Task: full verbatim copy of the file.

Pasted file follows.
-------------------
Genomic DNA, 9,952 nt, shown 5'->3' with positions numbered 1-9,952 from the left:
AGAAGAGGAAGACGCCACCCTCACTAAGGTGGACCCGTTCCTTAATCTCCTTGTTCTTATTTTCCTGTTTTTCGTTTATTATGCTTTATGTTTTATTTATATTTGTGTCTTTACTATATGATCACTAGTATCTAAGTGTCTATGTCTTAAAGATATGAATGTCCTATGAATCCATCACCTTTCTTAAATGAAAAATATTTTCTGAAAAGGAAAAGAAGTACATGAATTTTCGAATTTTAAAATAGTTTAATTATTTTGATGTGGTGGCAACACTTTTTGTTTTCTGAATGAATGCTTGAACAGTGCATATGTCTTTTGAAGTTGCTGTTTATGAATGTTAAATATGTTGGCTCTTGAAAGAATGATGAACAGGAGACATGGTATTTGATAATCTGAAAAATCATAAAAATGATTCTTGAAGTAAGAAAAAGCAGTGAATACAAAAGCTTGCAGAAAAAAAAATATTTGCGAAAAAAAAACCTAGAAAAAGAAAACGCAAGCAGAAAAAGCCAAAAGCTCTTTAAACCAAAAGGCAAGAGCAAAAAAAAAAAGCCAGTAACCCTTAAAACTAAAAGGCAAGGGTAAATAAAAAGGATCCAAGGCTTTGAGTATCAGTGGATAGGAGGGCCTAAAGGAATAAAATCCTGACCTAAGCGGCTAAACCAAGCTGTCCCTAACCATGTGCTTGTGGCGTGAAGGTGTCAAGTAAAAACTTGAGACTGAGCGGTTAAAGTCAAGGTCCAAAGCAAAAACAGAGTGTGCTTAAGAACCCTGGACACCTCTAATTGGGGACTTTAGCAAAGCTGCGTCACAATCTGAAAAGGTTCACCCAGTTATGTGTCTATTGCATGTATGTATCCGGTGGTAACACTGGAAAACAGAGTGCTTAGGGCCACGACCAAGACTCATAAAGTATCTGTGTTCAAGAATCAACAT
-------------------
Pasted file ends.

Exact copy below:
Genomic DNA, 9,952 nt, shown 5'->3' with positions numbered 1-9,952 from the left:
AGAAGAGGAAGACGCCACCCTCACTAAGGTGGACCCGTTCCTTAATCTCCTTGTTCTTATTTTCCTGTTTTTCGTTTATTATGCTTTATGTTTTATTTATATTTGTGTCTTTACTATATGATCACTAGTATCTAAGTGTCTATGTCTTAAAGATATGAATGTCCTATGAATCCATCACCTTTCTTAAATGAAAAATATTTTCTGAAAAGGAAAAGAAGTACATGAATTTTCGAATTTTAAAATAGTTTAATTATTTTGATGTGGTGGCAACACTTTTTGTTTTCTGAATGAATGCTTGAACAGTGCATATGTCTTTTGAAGTTGCTGTTTATGAATGTTAAATATGTTGGCTCTTGAAAGAATGATGAACAGGAGACATGGTATTTGATAATCTGAAAAATCATAAAAATGATTCTTGAAGTAAGAAAAAGCAGTGAATACAAAAGCTTGCAGAAAAAAAAATATTTGCGAAAAAAAAACCTAGAAAAAGAAAACGCAAGCAGAAAAAGCCAAAAGCTCTTTAAACCAAAAGGCAAGAGCAAAAAAAAAAAGCCAGTAACCCTTAAAACTAAAAGGCAAGGGTAAATAAAAAGGATCCAAGGCTTTGAGTATCAGTGGATAGGAGGGCCTAAAGGAATAAAATCCTGACCTAAGCGGCTAAACCAAGCTGTCCCTAACCATGTGCTTGTGGCGTGAAGGTGTCAAGTAAAAACTTGAGACTGAGCGGTTAAAGTCAAGGTCCAAAGCAAAAACAGAGTGTGCTTAAGAACCCTGGACACCTCTAATTGGGGACTTTAGCAAAGCTGCGTCACAATCTGAAAAGGTTCACCCAGTTATGTGTCTATTGCATGTATGTATCCGGTGGTAACACTGGAAAACAGAGTGCTTAGGGCCACGACCAAGACTCATAAAGTATCTGTGTTCAAGAATCAACAT